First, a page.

Second, ID is not a "gap" argument, nor as Collins charges, does it confuse "the unsolved with the unsolvable." ID isn't based upon what we don't know, but rather upon what we do know. As pro-ID philosopher of science Stephen Meyer explains, "Our experience-based knowledge of information-flow confirms that systems with large amounts of specified complexity (especially codes and languages) invariably originate from an intelligent source from a mind or personal agent." Or as Meyer and pro-ID microbiologist Scott Minnich put it, ID is "an inference to the best explanation given what we know about the powers of intelligent as opposed to strictly natural or material causes."

Thus, ID is based upon positively finding in nature the types of information that we know, from our prior observation-based experience, derive from intelligent action.

The double hypocrisy of theistic evolutionists who mistakenly call ID a "God of the gaps" argument is now exposed: Not only could their own arguments be subject to "God of the gaps" accusations, but their descriptions of proper scientific reasoning match precisely how ID proponents infer design.

Even worse, the "God-of-the-gaps" charge turns out to itself be a gaps-based argument! By claiming that all "gaps" must be filled with the acid of Darwinism—even when explanations of how they must do so aren't forthcoming and when the evidence positively points towards design—ID's critics become the ones engaging in "Darwin of the gaps" reasoning. Who now is stifling the progress of science? •

Darwin's Dangerous Idea

In 1995, Daniel Dennett, the Austin? B. Fletcher Professor of Philosophy at Tufts University, published Darwin's Dangerous Idea: Evolution and the Meaning of Life. The book, drawn from a series of lectures that Dennett delivered at an undergraduate seminar on Darwin and philosophy, was never meant to be a work of science, but rather a popular, interdisciplinary, and approachable explanation of how evolutionary theory supposedly accounts for all aspects of human life, including the mind, language, and even ethics.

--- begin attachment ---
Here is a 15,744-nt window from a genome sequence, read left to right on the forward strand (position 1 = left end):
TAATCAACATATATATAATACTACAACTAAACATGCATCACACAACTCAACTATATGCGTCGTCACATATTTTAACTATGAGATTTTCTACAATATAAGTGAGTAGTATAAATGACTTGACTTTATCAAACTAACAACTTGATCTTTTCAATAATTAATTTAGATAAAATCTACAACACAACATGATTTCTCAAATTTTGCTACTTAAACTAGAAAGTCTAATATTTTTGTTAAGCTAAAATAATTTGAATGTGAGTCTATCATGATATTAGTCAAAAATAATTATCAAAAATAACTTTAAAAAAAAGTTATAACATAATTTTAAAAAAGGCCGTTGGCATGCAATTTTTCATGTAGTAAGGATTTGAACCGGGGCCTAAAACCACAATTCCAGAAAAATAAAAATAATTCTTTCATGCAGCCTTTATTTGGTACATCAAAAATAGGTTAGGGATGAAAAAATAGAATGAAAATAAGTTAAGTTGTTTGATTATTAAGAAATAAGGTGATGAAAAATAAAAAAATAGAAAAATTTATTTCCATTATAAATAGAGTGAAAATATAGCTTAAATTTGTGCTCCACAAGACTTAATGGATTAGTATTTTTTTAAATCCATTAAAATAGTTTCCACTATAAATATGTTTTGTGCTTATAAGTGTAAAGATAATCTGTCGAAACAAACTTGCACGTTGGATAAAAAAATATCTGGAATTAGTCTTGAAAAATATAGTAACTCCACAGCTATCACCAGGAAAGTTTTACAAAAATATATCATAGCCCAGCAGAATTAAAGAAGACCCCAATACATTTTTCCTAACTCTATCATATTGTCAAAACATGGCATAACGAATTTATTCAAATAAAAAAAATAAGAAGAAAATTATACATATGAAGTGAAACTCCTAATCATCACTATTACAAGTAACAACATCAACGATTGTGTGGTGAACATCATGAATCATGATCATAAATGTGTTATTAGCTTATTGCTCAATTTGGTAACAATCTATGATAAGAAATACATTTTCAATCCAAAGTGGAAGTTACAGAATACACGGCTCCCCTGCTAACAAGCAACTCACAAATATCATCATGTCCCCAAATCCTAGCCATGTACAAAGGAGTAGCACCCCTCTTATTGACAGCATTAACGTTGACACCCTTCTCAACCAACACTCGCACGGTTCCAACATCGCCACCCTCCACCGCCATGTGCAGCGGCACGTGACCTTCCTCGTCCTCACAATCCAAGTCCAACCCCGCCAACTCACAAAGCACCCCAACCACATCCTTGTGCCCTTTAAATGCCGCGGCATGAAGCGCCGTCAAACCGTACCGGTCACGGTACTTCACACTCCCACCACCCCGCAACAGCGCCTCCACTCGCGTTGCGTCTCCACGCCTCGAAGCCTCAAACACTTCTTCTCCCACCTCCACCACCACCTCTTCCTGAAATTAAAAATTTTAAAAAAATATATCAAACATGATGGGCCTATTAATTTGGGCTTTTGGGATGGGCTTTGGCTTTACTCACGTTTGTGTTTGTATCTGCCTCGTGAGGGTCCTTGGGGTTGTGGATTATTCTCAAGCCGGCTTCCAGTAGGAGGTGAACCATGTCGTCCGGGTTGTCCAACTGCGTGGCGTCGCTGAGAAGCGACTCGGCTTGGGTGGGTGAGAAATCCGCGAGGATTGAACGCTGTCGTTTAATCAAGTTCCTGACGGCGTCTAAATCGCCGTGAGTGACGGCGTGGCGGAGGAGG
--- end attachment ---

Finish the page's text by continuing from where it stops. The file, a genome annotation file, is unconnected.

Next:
Its central metaphor is that of a "universal acid" capable of chewing through anything that stands in its way, leaving behind a residue that transforms all that it touches. According to Dennett, Darwinism is just such an acid. "It eats through just about every traditional concept," he writes, "and leaves in its wake a revolutionized worldview, with most of the old landmarks still recognizable, but transformed in fundamental ways." In other words, says Dennett, Darwinian evolution has successfully worn away all of our cherished cultural customs and myths, leaving behind only evolutionary explanations for our origins, our development, and our attempts to make sense of our lives.

What this means is that Darwinism (the acid) represents the only residual—and thus the only feasible—account of existence. Everything else either has or will melt before it, especially non-materialistic theories such intelligent design (ID). Later in the book, Dennett likens the latter to skyhooks (think of actual metal hooks hanging from nowhere in the sky, not the basketball shot), arguing that they have no structure to support them—no grounding in pure science—and so emanate from out of the blue. Dennett refers to Darwinism, on the other hand, as a crane. He says that evolution is a grounded structure by which entities of great complexity can be built; it does not rely for support on anything outside of the physical realm.

There is a basic problem with this metaphor, however. Darwinism is actually the furthest thing from a crane. It may rely on matter alone for its support, but it has yet to discover the material processes that would justify such a reliance. In short, the structure that would make Darwinism superior to ID just isn't there. Consequently, Darwinism turns out to be something of a skyhook itself. Dennett ridicules ID for being a "God of the gaps" argument, inserting a designer wherever another explanation is lacking, but he does the exact same thing with matter. In this sense, and in this sense only, his beloved Darwinism is indeed an acid, only here the only thing that it has corroded is his own common sense.


From Salvo 8 (Spring 2009)

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is a senior editor of Salvo and is co-founder of the Intelligent Design & Evolution Awareness (IDEA) Center and Program Officer in Public Policy and Legal Affairs at the Discovery Institute.

This article originally appeared in Salvo, Issue #8, Spring 2009 Copyright © 2019 Salvo | www.salvomag.com https://salvomag.com/article/salvo8/darwins-acid